Contemporary interviews suggest that Jacky was frustrated with the day-to-day chaos at Maranello, and that he didn’t enjoy a close relationship with Ferrari’s technical chief Mauro Forghieri. He was also in the delicate position of racing for Ferrari and Shell in Fl, and Ford and Gulf in sportscars. Something had to give.
Preferring the latter route, he moved to Gulf-supported Brabham for 1969. It was a good choice. He worked well with Ron Tauranac and mechanic Ron Dennis, and won at the Nürburgring and Mosport — on both occasions after muscling past Stewart, the eventual champion.
“There was still a lot to learn,” says Ickx. “But I was doing better step by step, building up experience. When Jack Brabham was injured I was on my own and everyone concentrated on me, and that was really the takeoff. There is no mystery: if a driver is going to be efficient he has to be surrounded by people who appreciate him, like him and trust him.”
Yet after just one year away he was tempted back to Maranello. Aware that Gianni Agnelli and Fiat were now offering support, and intrigued by the new flat-12, he felt the time was right
“I am one of the very few who returned to Ferrari. I think Enzo liked me very much, and I liked him. He was always very fair to me. I never felt pressed by him, or manipulated. He tried to do the best he could do at the time with his team. Maybe it was not perfect, but it was still a great time.”
The new 312B was quick but fragile. The first seven GPs of 1970 saw him score just one third place, at Spa, and that only after a stop because of a fuel leak. He retired while leading at Clermont-Ferrand and Brands Hatch, before finally winning in Austria. But just as his title challenge was building momentum, points rival Rindt was killed at Monza. Jacky won two of the last three races, but was content to remain runner-up: “It would not have been correct to beat someone who couldn’t defend his chances until the very last race. Jochen really deserved that title — he was the best driver of the year, no doubt”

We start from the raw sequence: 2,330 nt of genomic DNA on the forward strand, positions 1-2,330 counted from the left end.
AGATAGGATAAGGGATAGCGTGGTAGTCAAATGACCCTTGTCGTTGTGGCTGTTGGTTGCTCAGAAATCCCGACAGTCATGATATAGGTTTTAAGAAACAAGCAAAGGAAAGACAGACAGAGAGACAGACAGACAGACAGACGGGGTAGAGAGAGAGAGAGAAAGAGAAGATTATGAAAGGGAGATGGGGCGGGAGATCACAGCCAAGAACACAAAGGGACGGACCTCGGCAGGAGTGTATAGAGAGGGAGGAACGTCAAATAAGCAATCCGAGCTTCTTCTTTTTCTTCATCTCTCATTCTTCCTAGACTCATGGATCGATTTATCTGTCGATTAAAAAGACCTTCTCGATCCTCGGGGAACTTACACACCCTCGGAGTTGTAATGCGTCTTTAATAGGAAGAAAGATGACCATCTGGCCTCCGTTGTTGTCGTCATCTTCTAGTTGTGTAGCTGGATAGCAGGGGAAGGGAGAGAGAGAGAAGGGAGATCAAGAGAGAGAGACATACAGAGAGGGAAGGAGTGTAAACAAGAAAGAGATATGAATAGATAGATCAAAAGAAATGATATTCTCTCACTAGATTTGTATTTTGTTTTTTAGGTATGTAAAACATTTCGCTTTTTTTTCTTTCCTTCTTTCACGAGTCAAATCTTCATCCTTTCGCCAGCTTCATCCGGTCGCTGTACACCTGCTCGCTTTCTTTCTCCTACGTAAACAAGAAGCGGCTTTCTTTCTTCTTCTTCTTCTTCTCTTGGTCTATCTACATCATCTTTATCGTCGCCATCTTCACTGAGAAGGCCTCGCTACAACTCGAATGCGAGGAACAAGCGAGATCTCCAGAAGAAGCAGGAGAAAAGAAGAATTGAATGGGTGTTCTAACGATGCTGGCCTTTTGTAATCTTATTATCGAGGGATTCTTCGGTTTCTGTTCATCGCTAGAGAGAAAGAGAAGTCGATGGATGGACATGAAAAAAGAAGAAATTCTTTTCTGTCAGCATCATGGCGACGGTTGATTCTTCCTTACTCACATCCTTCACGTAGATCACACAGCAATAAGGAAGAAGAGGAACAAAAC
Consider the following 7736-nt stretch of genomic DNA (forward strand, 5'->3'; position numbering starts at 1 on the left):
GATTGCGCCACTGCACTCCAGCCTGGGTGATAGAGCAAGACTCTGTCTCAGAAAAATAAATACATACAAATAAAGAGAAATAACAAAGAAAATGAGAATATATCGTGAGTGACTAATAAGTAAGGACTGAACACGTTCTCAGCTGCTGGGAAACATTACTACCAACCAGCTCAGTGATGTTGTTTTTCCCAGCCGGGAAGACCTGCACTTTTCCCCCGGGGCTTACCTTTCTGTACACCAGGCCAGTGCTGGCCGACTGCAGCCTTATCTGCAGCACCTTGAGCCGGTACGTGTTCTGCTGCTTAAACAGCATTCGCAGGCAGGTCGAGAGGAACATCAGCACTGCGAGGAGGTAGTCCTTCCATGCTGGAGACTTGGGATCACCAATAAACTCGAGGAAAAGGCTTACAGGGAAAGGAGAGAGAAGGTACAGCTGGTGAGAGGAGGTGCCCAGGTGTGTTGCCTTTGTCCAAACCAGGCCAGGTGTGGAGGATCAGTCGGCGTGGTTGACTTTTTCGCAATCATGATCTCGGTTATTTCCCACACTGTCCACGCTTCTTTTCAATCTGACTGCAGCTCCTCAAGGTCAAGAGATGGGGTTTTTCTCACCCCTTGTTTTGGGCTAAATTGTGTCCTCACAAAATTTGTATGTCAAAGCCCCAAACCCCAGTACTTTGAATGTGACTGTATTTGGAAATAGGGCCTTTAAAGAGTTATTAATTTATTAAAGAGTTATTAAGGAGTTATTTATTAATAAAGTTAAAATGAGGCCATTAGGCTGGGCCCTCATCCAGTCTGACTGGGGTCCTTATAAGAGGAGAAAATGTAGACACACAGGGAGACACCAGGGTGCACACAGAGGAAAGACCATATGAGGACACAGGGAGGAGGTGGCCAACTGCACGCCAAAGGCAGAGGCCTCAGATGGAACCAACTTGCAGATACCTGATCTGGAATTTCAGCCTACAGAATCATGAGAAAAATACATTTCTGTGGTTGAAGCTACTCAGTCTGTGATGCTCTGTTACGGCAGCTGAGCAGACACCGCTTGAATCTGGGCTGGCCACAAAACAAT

Both 1971 and ’72 were filled 10 with frustration: Ickx scored just one win in both years; he regularly took pole position — his qualifying record was better than that of eventual 1972 champion Emerson Fittipaldi — only to often hit trouble while leading.
“The time when I was really on top of my game, was really doing well, was fantastically motivated and had a really good car, was the time when I was with Ferrari.”
But things can change quickly in F1, and that motivation first became suspect in 1973, when the new 312B3 was hopeless: “We were completely unsuccessful and the car was a mess. At Silverstone, we were almost last, and that was totally unacceptable. So the team decided to withdraw for a number of races. At the time they had said it was because the drivers were not good…”